Some Engines Thoughts and Questions

Heinricci Hot-Air Engine

Courtesy of George S. Clark, 254 Pond Point Avenue, Mil ford, Connecticut 06460.

George S. Clark

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603 Fremont Street, Middleville, Michigan 49333

Nearly 50 years ago I was employed by a road contractor to operate an Allis-Chalmers 10-18 (see page 11, May-June GEM and 12, Tractor Operating and Directory). Was rather surprised to note there were any of these still around. This was a so-called all fuel tractor, and had a double bowl carburetor, so one could switch from one fuel to another instantly. It had a Wilcox-Bennett centrifugal type of air cleaner. The motor was of the 2 cylinder opposed type. The manifold hot spots were adjacent to where the fuel entered the cylinders. Carburetor was right next to the rear cylinder, leaving a rather long un-heated portion to carry the fuel mixture to the front cylinder. That part always ran cool, and fuel condensed in it, so we always had trouble keeping the front cylinder firing and working properly. We mixed gasoline and kerosene, half and half for fuel.

Here is a type of engine that apparently did not work out very well, in recent years I have never heard more of it. It was used to propel an automobile shortly after the turn of the century.

The compound, built by the Eisenhut Horseless Vehicle Company, of Middletown, Ohio, had an internal combustion engine with two high pressure and two low pressure cylinders. Exhaust from the high pressure cylinders, passed to the low pressure cylinders, where the gas did more work by further expansion, before passing into the atmosphere. Since the exhaust was at low pressure, it caused less noise than the ordinary engine. This company was in business only from 1903 through 1907 before going bankrupt. Apparently, the compound principle did not work as expected in the case of an internal combustion engine, does anyone know of any modern manufacturer who uses anything of this sort?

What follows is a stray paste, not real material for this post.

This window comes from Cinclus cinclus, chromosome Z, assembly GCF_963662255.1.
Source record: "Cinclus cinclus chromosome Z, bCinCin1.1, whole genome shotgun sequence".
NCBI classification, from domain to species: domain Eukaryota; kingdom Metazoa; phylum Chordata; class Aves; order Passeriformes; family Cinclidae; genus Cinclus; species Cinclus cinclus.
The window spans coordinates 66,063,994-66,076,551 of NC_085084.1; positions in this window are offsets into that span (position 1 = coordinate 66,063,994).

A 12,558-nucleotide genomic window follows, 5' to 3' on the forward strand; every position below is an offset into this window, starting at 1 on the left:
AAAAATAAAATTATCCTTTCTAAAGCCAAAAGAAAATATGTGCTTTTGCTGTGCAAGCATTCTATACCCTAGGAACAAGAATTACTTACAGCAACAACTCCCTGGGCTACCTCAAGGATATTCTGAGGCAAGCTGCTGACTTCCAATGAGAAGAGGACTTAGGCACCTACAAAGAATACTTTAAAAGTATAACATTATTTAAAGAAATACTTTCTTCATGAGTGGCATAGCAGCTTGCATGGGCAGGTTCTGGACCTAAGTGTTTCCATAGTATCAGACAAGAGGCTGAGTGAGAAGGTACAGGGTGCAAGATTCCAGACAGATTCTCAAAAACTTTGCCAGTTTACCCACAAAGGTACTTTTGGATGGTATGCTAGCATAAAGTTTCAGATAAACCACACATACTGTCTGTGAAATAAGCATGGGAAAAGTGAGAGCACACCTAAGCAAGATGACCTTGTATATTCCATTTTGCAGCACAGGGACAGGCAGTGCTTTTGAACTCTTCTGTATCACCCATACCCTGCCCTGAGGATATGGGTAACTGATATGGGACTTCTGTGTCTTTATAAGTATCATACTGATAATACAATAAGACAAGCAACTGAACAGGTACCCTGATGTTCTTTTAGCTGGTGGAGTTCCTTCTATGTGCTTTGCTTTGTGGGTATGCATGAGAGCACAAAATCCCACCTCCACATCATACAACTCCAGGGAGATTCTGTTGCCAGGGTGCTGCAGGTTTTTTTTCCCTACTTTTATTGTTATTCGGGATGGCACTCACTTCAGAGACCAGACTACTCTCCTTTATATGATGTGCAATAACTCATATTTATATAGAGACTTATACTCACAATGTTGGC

There are some things about the 'Wankel' engine that I can't help wondering about. The seals or blades in the rotors are single and amount to about the same as one ring on each piston. The angle of contact with the chamber varies widely. It would seem possible that there might be some chattering at some angles. Operating at a very high speed the centrifugal force on them would be considerable, speeding up wear. Also due to the method of lubrication (mixing oil and gas) would not the exhaust be likely to contain more hydrocarbons than that of an ordinary 4-cycle motor? Yes, I know it acts as a 4-cycle motor, but the lubrication of these rotors and seals must be accomplished by adding oil to the gas. In the past I've read in the mechanical magazines of many 'Revolutionary' engines and none of them have ever appeared on the market. The Wankel however does seem to have found some application in some foreign cars, as well as snow-mobiles, out-board motors, etc. I understand it's efficiency isn't quite as high as a good regular motor and with all the accessories to combat smog will be still lower. I for one really doubt if it will ever completely replace the piston engine, particularly the Diesel which I believe more car manufacturers should be looking into. The Diesel operates at maximum compression and efficiency regardless of load, while the ordinary automobile engine does not reach full, or anywhere near, the rated compression except at wide open throttle under heavy load.